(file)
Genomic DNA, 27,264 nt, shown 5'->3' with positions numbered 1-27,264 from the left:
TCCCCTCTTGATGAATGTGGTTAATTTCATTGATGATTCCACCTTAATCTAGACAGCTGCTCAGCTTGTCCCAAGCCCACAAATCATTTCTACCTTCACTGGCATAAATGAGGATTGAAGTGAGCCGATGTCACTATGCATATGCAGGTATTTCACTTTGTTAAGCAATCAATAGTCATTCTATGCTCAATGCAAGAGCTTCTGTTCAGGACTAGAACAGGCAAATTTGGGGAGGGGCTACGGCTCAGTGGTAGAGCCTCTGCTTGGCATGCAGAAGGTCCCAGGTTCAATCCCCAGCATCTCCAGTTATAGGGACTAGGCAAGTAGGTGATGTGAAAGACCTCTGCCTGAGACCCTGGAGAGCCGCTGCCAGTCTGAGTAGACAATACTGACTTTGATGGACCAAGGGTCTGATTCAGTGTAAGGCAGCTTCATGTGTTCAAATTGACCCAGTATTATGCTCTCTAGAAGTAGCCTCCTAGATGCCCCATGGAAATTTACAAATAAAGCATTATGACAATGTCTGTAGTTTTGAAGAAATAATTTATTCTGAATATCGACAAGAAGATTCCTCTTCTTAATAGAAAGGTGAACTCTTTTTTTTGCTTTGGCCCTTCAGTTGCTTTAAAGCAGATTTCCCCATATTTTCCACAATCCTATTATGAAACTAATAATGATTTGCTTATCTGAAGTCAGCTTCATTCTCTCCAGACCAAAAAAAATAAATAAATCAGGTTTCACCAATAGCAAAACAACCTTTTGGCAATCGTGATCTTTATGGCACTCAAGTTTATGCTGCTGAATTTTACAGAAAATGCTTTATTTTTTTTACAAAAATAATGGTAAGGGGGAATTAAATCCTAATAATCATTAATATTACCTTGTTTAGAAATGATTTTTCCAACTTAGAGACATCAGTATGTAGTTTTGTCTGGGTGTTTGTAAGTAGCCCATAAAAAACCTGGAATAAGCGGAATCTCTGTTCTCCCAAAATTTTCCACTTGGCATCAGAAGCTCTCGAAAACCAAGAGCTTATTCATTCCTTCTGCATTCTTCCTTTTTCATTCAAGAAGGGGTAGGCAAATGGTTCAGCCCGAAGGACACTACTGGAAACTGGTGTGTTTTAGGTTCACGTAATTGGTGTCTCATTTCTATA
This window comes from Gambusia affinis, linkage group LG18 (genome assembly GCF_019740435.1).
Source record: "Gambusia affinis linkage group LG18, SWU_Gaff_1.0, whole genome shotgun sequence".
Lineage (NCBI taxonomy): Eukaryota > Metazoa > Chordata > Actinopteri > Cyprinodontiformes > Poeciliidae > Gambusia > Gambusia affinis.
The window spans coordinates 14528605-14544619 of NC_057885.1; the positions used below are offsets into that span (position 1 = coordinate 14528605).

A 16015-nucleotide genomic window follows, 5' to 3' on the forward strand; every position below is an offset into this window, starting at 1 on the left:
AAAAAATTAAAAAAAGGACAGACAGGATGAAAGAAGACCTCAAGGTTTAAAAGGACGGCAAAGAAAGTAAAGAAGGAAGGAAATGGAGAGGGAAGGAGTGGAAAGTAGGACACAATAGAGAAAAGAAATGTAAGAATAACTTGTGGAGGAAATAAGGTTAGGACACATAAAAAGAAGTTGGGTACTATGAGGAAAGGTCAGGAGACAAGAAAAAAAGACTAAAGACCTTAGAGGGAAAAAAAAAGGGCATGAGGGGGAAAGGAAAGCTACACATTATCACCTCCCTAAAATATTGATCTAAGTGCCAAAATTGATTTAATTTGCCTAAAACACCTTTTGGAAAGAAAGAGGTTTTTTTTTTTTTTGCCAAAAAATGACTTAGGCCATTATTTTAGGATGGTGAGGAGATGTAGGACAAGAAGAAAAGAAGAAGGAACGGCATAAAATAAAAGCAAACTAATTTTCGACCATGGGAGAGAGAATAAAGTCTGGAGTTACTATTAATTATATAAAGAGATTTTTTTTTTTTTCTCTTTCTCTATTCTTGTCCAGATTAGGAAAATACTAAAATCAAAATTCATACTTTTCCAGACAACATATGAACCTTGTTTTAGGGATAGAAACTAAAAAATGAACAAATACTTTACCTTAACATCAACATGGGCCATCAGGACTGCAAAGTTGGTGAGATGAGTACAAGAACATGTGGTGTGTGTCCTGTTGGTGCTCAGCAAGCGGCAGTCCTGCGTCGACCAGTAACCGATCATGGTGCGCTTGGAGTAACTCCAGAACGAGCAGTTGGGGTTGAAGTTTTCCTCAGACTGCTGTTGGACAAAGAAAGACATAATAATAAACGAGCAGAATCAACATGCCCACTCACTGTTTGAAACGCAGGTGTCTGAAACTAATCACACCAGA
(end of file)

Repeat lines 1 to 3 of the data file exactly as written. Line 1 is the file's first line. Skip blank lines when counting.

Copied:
Genomic DNA, 27,264 nt, shown 5'->3' with positions numbered 1-27,264 from the left:
TCCCCTCTTGATGAATGTGGTTAATTTCATTGATGATTCCACCTTAATCTAGACAGCTGCTCAGCTTGTCCCAAGCCCACAAATCATTTCTACCTTCACTGGCATAAATGAGGATTGAAGTGAGCCGATGTCACTATGCATATGCAGGTATTTCACTTTGTTAAGCAATCAATAGTCATTCTATGCTCAATGCAAGAGCTTCTGTTCAGGACTAGAACAGGCAAATTTGGGGAGGGGCTACGGCTCAGTGGTAGAGCCTCTGCTTGGCATGCAGAAGGTCCCAGGTTCAATCCCCAGCATCTCCAGTTATAGGGACTAGGCAAGTAGGTGATGTGAAAGACCTCTGCCTGAGACCCTGGAGAGCCGCTGCCAGTCTGAGTAGACAATACTGACTTTGATGGACCAAGGGTCTGATTCAGTGTAAGGCAGCTTCATGTGTTCAAATTGACCCAGTATTATGCTCTCTAGAAGTAGCCTCCTAGATGCCCCATGGAAATTTACAAATAAAGCATTATGACAATGTCTGTAGTTTTGAAGAAATAATTTATTCTGAATATCGACAAGAAGATTCCTCTTCTTAATAGAAAGGTGAACTCTTTTTTTTGCTTTGGCCCTTCAGTTGCTTTAAAGCAGATTTCCCCATATTTTCCACAATCCTATTATGAAACTAATAATGATTTGCTTATCTGAAGTCAGCTTCATTCTCTCCAGACCAAAAAAAATAAATAAATCAGGTTTCACCAATAGCAAAACAACCTTTTGGCAATCGTGATCTTTATGGCACTCAAGTTTATGCTGCTGAATTTTACAGAAAATGCTTTATTTTTTTTACAAAAATAATGGTAAGGGGGAATTAAATCCTAATAATCATTAATATTACCTTGTTTAGAAATGATTTTTCCAACTTAGAGACATCAGTATGTAGTTTTGTCTGGGTGTTTGTAAGTAGCCCATAAAAAACCTGGAATAAGCGGAATCTCTGTTCTCCCAAAATTTTCCACTTGGCATCAGAAGCTCTCGAAAACCAAGAGCTTATTCATTCCTTCTGCATTCTTCCTTTTTCATTCAAGAAGGGGTAGGCAAATGGTTCAGCCCGAAGGACACTACTGGAAACTGGTGTGTTTTAGGTTCACGTAATTGGTGTCTCATTTCTATA
This window comes from Gambusia affinis, linkage group LG18 (genome assembly GCF_019740435.1).